3 months ago


The Lockport Legend 041218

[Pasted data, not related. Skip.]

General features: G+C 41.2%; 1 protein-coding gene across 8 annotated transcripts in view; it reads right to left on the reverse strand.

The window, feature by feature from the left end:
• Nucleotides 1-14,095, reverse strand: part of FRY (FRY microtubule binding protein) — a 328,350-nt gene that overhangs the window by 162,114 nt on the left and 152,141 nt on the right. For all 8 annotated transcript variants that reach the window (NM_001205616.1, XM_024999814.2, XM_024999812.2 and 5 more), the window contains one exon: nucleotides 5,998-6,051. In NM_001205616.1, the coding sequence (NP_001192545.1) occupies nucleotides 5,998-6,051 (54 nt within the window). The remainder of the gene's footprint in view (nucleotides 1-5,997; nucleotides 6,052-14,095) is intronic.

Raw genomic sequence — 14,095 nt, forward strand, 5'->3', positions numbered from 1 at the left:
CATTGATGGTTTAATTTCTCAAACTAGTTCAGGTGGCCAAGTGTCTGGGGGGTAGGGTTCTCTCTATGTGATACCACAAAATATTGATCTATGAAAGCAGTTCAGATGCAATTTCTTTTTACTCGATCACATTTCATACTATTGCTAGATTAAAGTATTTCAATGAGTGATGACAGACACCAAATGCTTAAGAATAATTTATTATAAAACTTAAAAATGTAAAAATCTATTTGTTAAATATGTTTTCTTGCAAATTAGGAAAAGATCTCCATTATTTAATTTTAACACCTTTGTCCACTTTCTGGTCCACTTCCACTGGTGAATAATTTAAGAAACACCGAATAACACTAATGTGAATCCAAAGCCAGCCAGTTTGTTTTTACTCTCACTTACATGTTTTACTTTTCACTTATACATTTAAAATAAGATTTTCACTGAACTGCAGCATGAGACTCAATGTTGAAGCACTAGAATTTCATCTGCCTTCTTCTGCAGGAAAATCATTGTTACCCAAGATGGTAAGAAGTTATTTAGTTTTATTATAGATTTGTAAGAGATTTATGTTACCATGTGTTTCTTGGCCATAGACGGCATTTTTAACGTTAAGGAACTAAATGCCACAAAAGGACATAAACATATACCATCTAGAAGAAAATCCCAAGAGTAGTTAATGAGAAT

12 | April 12, 2018 |